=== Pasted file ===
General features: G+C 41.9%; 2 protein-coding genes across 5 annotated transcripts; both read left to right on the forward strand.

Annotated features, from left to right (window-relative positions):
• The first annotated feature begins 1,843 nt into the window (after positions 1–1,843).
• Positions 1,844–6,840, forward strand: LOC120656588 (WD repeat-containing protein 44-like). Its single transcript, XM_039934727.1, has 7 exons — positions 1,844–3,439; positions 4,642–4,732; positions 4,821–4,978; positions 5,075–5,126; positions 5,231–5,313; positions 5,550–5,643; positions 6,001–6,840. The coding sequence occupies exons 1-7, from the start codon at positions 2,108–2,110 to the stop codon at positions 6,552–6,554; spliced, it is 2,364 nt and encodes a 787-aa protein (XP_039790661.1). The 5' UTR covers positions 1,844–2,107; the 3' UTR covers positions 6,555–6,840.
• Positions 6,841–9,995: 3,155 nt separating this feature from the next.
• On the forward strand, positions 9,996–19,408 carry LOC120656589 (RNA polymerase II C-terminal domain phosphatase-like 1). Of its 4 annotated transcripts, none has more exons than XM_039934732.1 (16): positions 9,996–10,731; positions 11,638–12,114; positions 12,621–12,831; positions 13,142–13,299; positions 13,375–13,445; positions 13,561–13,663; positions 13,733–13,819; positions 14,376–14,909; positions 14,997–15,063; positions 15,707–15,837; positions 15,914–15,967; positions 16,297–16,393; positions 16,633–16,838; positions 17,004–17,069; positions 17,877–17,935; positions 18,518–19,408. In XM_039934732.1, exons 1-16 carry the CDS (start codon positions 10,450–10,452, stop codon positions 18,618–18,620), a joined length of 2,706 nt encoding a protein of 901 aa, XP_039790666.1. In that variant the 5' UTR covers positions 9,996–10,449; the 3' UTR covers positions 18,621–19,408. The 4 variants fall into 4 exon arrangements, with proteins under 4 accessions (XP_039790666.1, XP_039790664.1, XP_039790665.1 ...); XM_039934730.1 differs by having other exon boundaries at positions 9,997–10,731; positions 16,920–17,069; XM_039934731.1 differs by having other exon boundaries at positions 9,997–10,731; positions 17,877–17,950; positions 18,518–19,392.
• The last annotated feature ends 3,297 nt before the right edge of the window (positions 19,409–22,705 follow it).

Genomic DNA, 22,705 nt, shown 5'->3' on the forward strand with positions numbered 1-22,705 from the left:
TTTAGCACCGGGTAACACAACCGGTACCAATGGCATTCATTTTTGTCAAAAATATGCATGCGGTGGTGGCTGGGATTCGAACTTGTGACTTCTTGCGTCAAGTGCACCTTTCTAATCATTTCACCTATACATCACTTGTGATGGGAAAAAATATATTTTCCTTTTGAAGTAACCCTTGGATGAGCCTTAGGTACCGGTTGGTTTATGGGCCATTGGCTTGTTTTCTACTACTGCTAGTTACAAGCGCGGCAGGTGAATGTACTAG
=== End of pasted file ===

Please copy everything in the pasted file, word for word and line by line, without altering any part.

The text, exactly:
General features: G+C 41.9%; 2 protein-coding genes across 5 annotated transcripts; both read left to right on the forward strand.

Annotated features, from left to right (window-relative positions):
• The first annotated feature begins 1,843 nt into the window (after positions 1–1,843).
• Positions 1,844–6,840, forward strand: LOC120656588 (WD repeat-containing protein 44-like). Its single transcript, XM_039934727.1, has 7 exons — positions 1,844–3,439; positions 4,642–4,732; positions 4,821–4,978; positions 5,075–5,126; positions 5,231–5,313; positions 5,550–5,643; positions 6,001–6,840. The coding sequence occupies exons 1-7, from the start codon at positions 2,108–2,110 to the stop codon at positions 6,552–6,554; spliced, it is 2,364 nt and encodes a 787-aa protein (XP_039790661.1). The 5' UTR covers positions 1,844–2,107; the 3' UTR covers positions 6,555–6,840.
• Positions 6,841–9,995: 3,155 nt separating this feature from the next.
• On the forward strand, positions 9,996–19,408 carry LOC120656589 (RNA polymerase II C-terminal domain phosphatase-like 1). Of its 4 annotated transcripts, none has more exons than XM_039934732.1 (16): positions 9,996–10,731; positions 11,638–12,114; positions 12,621–12,831; positions 13,142–13,299; positions 13,375–13,445; positions 13,561–13,663; positions 13,733–13,819; positions 14,376–14,909; positions 14,997–15,063; positions 15,707–15,837; positions 15,914–15,967; positions 16,297–16,393; positions 16,633–16,838; positions 17,004–17,069; positions 17,877–17,935; positions 18,518–19,408. In XM_039934732.1, exons 1-16 carry the CDS (start codon positions 10,450–10,452, stop codon positions 18,618–18,620), a joined length of 2,706 nt encoding a protein of 901 aa, XP_039790666.1. In that variant the 5' UTR covers positions 9,996–10,449; the 3' UTR covers positions 18,621–19,408. The 4 variants fall into 4 exon arrangements, with proteins under 4 accessions (XP_039790666.1, XP_039790664.1, XP_039790665.1 ...); XM_039934730.1 differs by having other exon boundaries at positions 9,997–10,731; positions 16,920–17,069; XM_039934731.1 differs by having other exon boundaries at positions 9,997–10,731; positions 17,877–17,950; positions 18,518–19,392.
• The last annotated feature ends 3,297 nt before the right edge of the window (positions 19,409–22,705 follow it).

Genomic DNA, 22,705 nt, shown 5'->3' on the forward strand with positions numbered 1-22,705 from the left:
TTTAGCACCGGGTAACACAACCGGTACCAATGGCATTCATTTTTGTCAAAAATATGCATGCGGTGGTGGCTGGGATTCGAACTTGTGACTTCTTGCGTCAAGTGCACCTTTCTAATCATTTCACCTATACATCACTTGTGATGGGAAAAAATATATTTTCCTTTTGAAGTAACCCTTGGATGAGCCTTAGGTACCGGTTGGTTTATGGGCCATTGGCTTGTTTTCTACTACTGCTAGTTACAAGCGCGGCAGGTGAATGTACTAG